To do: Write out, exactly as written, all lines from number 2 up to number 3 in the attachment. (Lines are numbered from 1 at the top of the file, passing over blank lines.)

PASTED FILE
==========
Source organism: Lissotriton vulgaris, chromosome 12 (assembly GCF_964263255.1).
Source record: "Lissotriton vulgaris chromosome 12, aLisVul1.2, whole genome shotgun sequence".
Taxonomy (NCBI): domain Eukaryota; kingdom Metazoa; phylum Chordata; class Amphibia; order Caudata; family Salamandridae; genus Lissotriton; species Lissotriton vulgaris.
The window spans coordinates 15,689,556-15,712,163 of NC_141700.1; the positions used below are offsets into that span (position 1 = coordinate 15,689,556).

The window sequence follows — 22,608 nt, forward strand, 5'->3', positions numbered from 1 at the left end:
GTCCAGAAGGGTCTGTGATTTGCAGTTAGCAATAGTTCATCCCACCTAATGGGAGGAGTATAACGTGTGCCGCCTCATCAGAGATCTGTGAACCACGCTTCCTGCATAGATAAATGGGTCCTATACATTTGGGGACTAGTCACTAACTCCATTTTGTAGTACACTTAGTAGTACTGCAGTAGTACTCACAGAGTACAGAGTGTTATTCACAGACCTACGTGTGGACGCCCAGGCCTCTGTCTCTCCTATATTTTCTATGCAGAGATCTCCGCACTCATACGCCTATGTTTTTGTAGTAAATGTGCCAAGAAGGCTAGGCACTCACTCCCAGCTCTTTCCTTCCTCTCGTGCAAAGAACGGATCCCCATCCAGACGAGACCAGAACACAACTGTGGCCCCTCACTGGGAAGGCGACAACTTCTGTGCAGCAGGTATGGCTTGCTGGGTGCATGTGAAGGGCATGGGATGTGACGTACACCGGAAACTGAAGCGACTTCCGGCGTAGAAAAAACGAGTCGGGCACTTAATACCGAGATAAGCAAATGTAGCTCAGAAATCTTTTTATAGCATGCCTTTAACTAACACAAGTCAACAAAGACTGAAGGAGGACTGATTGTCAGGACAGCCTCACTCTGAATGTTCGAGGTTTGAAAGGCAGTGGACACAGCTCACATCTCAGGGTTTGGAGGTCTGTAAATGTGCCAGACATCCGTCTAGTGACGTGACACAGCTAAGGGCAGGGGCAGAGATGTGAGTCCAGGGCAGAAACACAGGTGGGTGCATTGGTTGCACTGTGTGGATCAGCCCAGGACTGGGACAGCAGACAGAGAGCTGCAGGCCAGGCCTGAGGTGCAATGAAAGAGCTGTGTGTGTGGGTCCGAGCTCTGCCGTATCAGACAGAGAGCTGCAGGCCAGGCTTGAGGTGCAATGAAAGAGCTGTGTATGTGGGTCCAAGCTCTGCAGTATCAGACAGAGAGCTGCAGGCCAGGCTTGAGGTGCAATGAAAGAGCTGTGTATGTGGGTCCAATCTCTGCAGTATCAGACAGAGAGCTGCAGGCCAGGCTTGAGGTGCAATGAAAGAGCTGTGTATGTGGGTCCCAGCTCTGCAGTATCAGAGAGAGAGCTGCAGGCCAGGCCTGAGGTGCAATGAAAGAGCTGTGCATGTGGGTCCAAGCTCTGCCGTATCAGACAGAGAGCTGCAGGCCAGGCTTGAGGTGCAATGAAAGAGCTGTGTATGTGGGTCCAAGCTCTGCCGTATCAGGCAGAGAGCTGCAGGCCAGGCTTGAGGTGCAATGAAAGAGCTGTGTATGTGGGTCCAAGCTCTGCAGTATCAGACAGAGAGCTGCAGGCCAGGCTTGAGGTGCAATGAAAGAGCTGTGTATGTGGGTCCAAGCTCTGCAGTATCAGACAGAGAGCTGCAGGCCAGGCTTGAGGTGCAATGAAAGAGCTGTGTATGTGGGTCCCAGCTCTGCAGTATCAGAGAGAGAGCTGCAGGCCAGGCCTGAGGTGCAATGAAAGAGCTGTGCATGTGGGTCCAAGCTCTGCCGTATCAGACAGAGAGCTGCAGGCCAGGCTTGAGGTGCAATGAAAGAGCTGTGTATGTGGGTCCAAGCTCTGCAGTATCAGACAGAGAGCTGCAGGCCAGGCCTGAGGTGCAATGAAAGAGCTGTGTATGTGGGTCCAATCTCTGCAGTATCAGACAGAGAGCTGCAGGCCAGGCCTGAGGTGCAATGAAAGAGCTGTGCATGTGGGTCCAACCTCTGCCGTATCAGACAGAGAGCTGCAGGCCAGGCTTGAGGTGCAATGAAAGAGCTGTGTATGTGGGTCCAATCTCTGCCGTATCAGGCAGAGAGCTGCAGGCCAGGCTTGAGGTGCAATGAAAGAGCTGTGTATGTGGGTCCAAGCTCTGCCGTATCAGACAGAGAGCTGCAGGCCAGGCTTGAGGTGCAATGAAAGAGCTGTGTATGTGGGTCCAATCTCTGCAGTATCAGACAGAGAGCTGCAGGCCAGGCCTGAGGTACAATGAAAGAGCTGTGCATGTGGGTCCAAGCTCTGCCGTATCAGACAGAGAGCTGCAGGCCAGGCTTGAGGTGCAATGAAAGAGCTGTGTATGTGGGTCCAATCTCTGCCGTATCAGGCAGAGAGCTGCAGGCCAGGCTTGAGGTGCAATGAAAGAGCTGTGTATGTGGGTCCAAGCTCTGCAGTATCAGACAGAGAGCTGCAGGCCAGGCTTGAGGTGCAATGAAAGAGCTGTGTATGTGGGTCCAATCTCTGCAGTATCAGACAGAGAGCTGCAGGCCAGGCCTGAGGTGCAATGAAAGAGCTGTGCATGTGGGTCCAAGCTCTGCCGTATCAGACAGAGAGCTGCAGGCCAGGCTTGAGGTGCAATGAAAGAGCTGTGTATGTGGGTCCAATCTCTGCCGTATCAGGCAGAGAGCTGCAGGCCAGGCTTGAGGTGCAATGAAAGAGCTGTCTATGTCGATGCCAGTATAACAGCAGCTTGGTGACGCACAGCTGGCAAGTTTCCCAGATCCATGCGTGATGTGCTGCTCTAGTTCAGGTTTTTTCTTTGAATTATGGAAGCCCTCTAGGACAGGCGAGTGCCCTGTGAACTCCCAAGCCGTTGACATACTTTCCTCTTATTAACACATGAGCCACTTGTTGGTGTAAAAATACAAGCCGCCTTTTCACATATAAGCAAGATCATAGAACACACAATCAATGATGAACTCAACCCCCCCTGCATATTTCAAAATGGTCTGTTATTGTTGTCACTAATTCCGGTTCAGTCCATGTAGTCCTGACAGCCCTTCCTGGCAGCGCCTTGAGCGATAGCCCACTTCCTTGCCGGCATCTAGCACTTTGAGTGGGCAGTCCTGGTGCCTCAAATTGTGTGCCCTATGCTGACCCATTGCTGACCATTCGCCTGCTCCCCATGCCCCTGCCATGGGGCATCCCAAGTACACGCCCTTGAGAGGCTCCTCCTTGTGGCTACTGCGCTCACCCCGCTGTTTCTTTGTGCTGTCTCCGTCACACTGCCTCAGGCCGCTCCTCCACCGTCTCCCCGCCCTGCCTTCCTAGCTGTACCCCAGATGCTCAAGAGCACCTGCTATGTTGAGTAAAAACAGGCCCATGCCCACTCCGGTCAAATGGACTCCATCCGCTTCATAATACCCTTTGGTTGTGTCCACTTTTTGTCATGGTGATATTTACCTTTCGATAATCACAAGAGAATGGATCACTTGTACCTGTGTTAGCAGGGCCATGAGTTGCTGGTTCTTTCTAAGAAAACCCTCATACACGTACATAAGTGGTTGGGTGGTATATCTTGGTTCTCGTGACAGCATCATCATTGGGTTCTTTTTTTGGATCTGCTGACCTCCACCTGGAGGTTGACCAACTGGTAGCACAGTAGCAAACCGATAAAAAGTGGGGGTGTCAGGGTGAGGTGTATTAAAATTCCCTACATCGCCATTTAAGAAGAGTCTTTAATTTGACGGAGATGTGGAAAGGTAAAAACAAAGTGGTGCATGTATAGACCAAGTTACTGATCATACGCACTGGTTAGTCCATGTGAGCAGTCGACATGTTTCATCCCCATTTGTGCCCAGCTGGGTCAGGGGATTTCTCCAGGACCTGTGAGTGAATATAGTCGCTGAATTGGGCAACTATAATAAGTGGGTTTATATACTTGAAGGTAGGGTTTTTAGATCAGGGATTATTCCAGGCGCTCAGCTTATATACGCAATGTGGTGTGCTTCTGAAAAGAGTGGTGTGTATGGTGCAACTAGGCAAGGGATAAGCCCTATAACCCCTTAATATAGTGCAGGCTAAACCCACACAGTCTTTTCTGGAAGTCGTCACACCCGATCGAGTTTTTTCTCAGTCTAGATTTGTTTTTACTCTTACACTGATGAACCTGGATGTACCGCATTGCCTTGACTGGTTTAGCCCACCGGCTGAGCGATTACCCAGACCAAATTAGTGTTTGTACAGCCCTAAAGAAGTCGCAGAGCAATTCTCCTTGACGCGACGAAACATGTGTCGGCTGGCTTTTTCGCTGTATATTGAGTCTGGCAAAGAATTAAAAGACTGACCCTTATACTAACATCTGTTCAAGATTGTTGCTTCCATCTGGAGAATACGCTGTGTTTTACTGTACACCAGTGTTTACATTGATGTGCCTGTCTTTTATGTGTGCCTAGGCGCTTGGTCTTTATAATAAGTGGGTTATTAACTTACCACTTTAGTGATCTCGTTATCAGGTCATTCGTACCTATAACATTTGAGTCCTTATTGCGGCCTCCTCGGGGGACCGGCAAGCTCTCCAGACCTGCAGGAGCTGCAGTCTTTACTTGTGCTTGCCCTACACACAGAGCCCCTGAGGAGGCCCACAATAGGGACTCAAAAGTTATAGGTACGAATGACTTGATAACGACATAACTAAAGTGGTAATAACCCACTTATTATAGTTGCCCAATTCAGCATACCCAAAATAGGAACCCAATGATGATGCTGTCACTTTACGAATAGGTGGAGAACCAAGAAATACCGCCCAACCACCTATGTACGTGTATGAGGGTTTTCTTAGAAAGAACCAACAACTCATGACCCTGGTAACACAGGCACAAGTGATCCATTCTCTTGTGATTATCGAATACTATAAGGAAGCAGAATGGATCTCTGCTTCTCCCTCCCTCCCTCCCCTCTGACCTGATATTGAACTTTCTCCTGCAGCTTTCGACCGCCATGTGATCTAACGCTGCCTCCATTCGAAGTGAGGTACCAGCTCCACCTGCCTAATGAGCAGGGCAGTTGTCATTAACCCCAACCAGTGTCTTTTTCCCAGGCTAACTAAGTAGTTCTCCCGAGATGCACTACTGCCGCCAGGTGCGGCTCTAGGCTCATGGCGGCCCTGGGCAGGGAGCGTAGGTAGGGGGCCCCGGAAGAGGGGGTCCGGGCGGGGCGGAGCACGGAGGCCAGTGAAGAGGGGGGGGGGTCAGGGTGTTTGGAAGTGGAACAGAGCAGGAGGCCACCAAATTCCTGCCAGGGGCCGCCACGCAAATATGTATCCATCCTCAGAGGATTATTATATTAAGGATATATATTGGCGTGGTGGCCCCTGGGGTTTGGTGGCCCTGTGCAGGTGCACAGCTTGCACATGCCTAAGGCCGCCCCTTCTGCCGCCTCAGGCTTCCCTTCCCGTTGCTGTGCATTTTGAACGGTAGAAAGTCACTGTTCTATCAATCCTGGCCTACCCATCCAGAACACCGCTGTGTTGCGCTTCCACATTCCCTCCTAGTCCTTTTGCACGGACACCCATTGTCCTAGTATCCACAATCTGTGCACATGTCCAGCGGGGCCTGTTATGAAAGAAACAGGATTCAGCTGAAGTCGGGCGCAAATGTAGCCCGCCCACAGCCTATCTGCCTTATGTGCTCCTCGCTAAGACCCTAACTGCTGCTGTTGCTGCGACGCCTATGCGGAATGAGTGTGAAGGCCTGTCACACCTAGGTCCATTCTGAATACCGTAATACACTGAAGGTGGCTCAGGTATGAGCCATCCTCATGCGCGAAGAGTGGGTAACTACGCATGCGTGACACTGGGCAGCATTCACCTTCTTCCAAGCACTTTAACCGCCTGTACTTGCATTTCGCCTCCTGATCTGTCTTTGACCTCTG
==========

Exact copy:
Source record: "Lissotriton vulgaris chromosome 12, aLisVul1.2, whole genome shotgun sequence".
Taxonomy (NCBI): domain Eukaryota; kingdom Metazoa; phylum Chordata; class Amphibia; order Caudata; family Salamandridae; genus Lissotriton; species Lissotriton vulgaris.